The average monthly wellhead natural gas price fell from a record high of $10.35/Mcf in October 2005 to $5.03/Mcf in October 2006, which was the lowest monthly average since April 2004. But when one steps back a bit and looks at the market on an annual basis the 2006 roller coaster looks a bit smaller.

The average annual wellhead price for 2006 was $6.42/Mcf, down nearly a dollar from the 2005 average of $7.33/Mcf but about $1 above the 2004 average of $5.46/Mcf. The 2006 average annual spot price at the Henry Hub was 29% below the 2005 average. And while monthly average prices in all four consumer sectors — residential, commercial, industrial and power generation — fell from fall 2005 levels, the 2006 annual average price in the residential sector was 7% higher than the 2005 average.

Those are the numbers on top of the trends described in the Energy Information Administration’s (EIA) “Natural Gas Year-In-Review 2006,” a look back at all or most of last year (depending upon data availability) in anticipation of the agency’s “Natural Gas Annual 2006,” the official assessment, which is scheduled for a December release.

It’s no surprise that EIA found weather to be the main driver of the market. Last year was significantly warmer than normal, yielding a mild winter and relatively hot summer. Summer gas demand for power generation was noteworthy, particularly since it resulted in the first storage weekly net withdrawal during “injection season” on record during the week of July 21, 2006, EIA said (see Daily GPI, July 28, 2006). But then there was another injection season net withdrawal for the week ending Aug. 4, 2006 (see Daily GPI, Aug. 11, 2006).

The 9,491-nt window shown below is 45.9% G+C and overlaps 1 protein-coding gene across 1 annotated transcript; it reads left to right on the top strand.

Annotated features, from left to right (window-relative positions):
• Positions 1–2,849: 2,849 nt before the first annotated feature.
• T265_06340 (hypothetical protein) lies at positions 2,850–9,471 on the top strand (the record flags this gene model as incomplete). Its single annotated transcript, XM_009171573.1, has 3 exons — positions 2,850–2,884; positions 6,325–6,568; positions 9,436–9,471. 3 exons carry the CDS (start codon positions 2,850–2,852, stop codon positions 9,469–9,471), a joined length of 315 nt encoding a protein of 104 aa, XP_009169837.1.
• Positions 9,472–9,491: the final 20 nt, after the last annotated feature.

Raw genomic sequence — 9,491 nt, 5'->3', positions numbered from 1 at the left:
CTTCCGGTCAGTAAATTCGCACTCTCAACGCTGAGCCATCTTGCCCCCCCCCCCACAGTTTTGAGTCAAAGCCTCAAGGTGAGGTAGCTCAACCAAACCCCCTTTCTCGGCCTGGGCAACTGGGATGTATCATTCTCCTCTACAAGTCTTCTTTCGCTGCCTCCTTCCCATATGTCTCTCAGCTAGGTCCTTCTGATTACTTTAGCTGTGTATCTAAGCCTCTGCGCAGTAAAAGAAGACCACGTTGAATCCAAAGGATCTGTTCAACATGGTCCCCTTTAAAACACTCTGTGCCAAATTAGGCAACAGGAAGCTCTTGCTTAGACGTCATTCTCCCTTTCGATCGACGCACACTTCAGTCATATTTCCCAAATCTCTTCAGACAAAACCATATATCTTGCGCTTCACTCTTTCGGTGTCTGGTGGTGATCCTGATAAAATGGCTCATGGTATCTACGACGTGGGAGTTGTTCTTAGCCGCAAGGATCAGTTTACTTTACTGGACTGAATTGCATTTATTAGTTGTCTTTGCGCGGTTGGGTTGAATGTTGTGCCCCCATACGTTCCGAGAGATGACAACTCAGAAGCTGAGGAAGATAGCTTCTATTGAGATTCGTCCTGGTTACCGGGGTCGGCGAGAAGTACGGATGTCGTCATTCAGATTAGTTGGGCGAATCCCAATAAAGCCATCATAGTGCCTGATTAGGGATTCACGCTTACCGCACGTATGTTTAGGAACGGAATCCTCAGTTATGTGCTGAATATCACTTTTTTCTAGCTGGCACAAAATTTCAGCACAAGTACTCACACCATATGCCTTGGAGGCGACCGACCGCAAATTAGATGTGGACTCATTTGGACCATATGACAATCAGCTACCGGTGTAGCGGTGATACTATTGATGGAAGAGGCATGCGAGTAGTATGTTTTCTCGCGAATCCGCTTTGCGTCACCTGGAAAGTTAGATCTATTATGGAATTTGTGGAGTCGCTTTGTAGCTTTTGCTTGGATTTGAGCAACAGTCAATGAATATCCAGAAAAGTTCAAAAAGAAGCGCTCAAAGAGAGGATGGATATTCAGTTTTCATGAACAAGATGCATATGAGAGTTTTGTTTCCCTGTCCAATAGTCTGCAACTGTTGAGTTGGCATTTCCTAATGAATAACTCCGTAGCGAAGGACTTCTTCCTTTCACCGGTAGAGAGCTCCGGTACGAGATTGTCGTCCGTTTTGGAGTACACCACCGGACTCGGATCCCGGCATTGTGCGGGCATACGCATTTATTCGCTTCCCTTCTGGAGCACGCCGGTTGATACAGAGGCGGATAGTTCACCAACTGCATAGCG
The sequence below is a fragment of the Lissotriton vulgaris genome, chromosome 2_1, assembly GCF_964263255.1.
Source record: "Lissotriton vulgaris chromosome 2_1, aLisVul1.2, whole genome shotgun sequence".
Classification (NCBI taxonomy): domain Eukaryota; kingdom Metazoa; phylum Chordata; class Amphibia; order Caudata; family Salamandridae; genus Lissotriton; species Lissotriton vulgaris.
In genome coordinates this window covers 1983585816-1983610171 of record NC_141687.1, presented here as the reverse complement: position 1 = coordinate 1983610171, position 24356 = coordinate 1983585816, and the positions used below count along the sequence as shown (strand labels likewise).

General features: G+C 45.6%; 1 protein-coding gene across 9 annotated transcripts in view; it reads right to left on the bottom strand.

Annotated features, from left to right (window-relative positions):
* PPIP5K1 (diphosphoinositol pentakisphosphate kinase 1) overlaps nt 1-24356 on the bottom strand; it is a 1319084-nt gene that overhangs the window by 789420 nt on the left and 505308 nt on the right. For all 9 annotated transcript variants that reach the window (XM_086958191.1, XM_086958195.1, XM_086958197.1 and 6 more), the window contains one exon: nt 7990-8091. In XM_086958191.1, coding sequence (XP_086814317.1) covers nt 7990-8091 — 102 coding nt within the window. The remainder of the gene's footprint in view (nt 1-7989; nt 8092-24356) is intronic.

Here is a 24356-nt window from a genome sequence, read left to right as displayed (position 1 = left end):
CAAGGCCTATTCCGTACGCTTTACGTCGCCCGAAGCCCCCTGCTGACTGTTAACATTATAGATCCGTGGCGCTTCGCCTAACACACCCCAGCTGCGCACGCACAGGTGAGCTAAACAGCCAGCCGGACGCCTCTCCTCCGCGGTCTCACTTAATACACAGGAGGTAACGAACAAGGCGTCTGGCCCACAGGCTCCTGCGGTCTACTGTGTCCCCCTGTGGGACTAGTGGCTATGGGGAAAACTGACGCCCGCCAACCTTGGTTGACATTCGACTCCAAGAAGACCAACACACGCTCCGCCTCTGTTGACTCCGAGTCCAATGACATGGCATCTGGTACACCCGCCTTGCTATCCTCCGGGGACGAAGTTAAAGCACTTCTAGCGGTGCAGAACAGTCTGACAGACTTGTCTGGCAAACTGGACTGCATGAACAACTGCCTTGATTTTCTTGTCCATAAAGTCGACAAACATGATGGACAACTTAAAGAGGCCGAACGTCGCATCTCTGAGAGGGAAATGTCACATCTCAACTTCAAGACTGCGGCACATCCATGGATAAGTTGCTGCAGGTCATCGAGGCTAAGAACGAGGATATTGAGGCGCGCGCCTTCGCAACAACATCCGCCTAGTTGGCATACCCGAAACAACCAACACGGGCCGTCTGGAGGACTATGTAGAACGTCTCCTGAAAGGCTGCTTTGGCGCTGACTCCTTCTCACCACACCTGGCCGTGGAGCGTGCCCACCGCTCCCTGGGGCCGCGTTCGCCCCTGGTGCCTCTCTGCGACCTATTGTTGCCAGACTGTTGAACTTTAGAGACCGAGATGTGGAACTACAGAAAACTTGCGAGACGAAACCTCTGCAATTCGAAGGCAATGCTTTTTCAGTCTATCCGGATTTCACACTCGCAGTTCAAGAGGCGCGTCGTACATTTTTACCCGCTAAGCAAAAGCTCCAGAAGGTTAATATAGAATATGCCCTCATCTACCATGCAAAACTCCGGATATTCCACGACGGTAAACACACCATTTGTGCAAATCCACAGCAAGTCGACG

Working gas levels began 2006 high and continued to exceed monthly inventories for each of the previous five years, contributing to the price softness seen through much of the year, EIA said. “However, prices likely influenced storage levels as well,” the agency said. “The spot price remained in contango with the New York Mercantile Exchange futures prices for delivery during the 2006-2007 heating season for almost every 2006 trading day.” That meant there was still money to be made from putting the gas back into the ground.

Storage at the end of the heating season, March 31, 2006, was 1,692 Bcf, the highest level for the date since 1991, EIA said. Contributing to this was the first-ever weekly net injection recorded during a withdrawal season, which was 1 Bcf for the week ending Dec. 29, 2005 (see Daily GPI, Jan. 6, 2006).


Despite the lingering effects of 2005 Hurricanes Katrina and Rita, the industry was able to grow production in 2006, thanks mainly to the Rockies, Midcontinent and prolific producing basins in North and East Texas. Total marketed production in 2006 increased by about 2% over the prior year to 19.34 Tcf, despite significant declines in the offshore Gulf of Mexico, EIA said.